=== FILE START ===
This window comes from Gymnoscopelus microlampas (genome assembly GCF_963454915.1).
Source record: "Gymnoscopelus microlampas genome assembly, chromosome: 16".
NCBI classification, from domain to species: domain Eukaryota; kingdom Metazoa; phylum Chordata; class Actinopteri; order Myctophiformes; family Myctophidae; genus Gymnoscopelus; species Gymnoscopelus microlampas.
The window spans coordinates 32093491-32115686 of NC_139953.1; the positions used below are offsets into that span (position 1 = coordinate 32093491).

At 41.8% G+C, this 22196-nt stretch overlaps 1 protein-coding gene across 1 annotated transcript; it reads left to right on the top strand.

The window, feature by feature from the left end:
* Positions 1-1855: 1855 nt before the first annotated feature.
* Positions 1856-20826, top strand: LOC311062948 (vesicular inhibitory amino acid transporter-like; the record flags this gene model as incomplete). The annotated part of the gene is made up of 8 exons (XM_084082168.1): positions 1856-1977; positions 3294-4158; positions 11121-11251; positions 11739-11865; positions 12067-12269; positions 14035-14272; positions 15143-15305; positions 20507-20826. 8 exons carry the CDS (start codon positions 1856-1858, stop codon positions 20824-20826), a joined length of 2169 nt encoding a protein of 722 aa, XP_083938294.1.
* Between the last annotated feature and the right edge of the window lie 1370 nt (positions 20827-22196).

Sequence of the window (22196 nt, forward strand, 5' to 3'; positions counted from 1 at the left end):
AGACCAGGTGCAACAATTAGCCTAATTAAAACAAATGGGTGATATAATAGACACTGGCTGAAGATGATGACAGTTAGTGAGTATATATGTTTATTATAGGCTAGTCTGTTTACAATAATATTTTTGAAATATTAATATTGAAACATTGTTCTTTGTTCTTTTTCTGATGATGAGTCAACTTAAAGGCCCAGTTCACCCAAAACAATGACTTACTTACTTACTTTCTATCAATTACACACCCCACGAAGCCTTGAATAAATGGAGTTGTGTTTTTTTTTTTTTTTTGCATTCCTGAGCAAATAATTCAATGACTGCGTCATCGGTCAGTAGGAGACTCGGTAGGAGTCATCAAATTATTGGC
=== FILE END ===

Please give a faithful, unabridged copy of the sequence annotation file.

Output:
This window comes from Gymnoscopelus microlampas (genome assembly GCF_963454915.1).
Source record: "Gymnoscopelus microlampas genome assembly, chromosome: 16".
NCBI classification, from domain to species: domain Eukaryota; kingdom Metazoa; phylum Chordata; class Actinopteri; order Myctophiformes; family Myctophidae; genus Gymnoscopelus; species Gymnoscopelus microlampas.
The window spans coordinates 32093491-32115686 of NC_139953.1; the positions used below are offsets into that span (position 1 = coordinate 32093491).

At 41.8% G+C, this 22196-nt stretch overlaps 1 protein-coding gene across 1 annotated transcript; it reads left to right on the top strand.

The window, feature by feature from the left end:
* Positions 1-1855: 1855 nt before the first annotated feature.
* Positions 1856-20826, top strand: LOC311062948 (vesicular inhibitory amino acid transporter-like; the record flags this gene model as incomplete). The annotated part of the gene is made up of 8 exons (XM_084082168.1): positions 1856-1977; positions 3294-4158; positions 11121-11251; positions 11739-11865; positions 12067-12269; positions 14035-14272; positions 15143-15305; positions 20507-20826. 8 exons carry the CDS (start codon positions 1856-1858, stop codon positions 20824-20826), a joined length of 2169 nt encoding a protein of 722 aa, XP_083938294.1.
* Between the last annotated feature and the right edge of the window lie 1370 nt (positions 20827-22196).

Sequence of the window (22196 nt, forward strand, 5' to 3'; positions counted from 1 at the left end):
AGACCAGGTGCAACAATTAGCCTAATTAAAACAAATGGGTGATATAATAGACACTGGCTGAAGATGATGACAGTTAGTGAGTATATATGTTTATTATAGGCTAGTCTGTTTACAATAATATTTTTGAAATATTAATATTGAAACATTGTTCTTTGTTCTTTTTCTGATGATGAGTCAACTTAAAGGCCCAGTTCACCCAAAACAATGACTTACTTACTTACTTTCTATCAATTACACACCCCACGAAGCCTTGAATAAATGGAGTTGTGTTTTTTTTTTTTTTTTGCATTCCTGAGCAAATAATTCAATGACTGCGTCATCGGTCAGTAGGAGACTCGGTAGGAGTCATCAAATTATTGGC